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Statement by Mrs. Anna Tibaijuka, Under-Secretary-General and Executive Director of UN-HABITAT at the opening ceremony of 1st joint conference of the Africa, Caribbean and Pacific Group of Countries
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United Nations Human Settlements Programme
Programme des Nations Unies pour les établissements humains - Programa de las Naciones Unidas para los Asentamientos Humanos

Statement by Mrs. Anna Tibaijuka,
Under-Secretary-General of the United Nations
Executive Director of UN-HABITAT
on the occasion of the opening of the
Tripartite ACP/EC/UN-HABITAT Conference
in Nairobi, Kenya, 8 June 2009.

Your Excellency, Sir John Kaputin, Secretary-General of the ACP,
Honourable Clifford Everald Warmington, the Jamaican Minister of State for Water and Housing, President of the 22nd session of UN-HABITAT Governing Council,
Honourable Ministers,
Worshipful Mayors,
Your Excellencies,
Distinguished representatives of the ACP and EC Secretariats,
Ladies and Gentlemen,

It is a great privilege for us that so many Honourable Ministers, Mayors and distinguished representatives making up more than 200 delegates from more than 50 countries have joined us here this week for this first ministerial-level conference of our three bodies.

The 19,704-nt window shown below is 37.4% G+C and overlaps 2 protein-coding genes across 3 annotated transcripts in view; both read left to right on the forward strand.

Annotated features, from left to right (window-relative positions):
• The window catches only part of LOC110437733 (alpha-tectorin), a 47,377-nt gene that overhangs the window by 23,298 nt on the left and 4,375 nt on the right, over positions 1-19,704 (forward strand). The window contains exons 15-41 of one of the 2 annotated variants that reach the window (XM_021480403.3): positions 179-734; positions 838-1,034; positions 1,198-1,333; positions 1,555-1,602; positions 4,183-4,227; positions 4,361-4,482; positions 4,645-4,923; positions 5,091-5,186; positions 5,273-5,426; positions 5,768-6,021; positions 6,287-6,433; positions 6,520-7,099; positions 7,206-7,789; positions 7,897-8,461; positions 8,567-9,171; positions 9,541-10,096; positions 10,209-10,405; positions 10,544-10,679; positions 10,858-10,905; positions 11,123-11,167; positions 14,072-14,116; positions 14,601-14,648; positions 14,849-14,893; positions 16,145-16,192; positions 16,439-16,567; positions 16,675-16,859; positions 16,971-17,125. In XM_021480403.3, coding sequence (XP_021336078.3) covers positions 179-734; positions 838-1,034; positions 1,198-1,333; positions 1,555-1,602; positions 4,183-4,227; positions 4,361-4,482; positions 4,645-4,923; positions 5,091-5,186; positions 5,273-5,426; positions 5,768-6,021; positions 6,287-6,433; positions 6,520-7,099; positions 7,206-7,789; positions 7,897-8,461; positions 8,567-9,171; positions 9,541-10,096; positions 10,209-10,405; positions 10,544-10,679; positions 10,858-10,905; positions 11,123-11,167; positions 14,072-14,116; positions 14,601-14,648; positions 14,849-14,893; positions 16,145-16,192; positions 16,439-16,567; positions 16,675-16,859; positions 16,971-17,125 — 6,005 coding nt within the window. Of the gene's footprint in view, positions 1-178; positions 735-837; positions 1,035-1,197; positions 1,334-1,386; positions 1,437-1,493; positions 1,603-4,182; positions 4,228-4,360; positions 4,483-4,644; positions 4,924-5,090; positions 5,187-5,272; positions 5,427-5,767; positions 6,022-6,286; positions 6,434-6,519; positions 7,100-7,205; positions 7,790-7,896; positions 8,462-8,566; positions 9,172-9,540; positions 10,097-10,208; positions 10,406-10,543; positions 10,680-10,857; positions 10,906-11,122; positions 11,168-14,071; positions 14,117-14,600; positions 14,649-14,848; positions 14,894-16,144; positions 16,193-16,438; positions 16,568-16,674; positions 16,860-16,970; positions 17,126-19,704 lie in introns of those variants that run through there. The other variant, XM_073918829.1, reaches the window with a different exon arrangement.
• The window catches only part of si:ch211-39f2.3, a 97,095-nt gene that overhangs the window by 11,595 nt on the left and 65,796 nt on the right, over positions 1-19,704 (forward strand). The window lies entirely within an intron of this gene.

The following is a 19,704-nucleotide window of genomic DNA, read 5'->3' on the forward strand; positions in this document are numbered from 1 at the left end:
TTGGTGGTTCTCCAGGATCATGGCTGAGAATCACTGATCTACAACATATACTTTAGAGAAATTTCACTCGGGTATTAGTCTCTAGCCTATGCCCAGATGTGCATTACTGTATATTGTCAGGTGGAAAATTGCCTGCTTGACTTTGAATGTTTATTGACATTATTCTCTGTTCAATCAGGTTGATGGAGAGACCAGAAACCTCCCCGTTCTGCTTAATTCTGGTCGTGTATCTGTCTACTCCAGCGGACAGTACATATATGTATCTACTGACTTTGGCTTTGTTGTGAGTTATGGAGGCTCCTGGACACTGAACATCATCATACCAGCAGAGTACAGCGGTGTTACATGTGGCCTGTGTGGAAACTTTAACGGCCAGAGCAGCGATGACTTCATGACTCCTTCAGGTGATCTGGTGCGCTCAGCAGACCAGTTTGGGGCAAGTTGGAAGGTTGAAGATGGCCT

I know how far many of you have travelled to be with us today. I recognise faces in this distinguished audience who came for the twenty-second session of our Governing Council, and prior to that, many who joined us in Nanjing, China, for the fourth session of the World Urban Forum. You have indeed come a long way with us in our urgent quest for sustainable cities without slums, for sustainable cleaner, and greener cities, where everyone feels they belong.

I also wish to thank our Brussels-based partners, the Secretariats of the ACP – the Africa, Caribbean and Pacific Group and the European Commission, for the vital role they played in co-hosting this meeting.

And so I ask you all to give them a big hand.

Thank you.

Distinguished Ladies and gentlemen,
Nearly five years have passed since UN-HABITAT signed a cooperation agreement with the ACP group aimed at promoting sustainable urbanization and the eradication of poverty.
In that agreement, we agreed to cooperate on improving the living conditions of slum dwellers under the Millennium Development Goals to eradicate poverty. Our agreement also aims to help the international community implement the Habitat Agenda and the subsequent Declaration on Cities and other Human Settlements in the New Millennium, which was adopted by the United Nations General Assembly in June 2001.
The agreement focuses on improving housing policies, urban planning and management, greening our cities, post-conflict rehabilitation and reconstruction, disaster prevention and post-disaster reconstruction, and participatory urban governance. Others focus areas include urban safety, strengthening town-country linkages and infrastructure development, water and sanitation in urban areas, decentralization and capacity building of local authorities.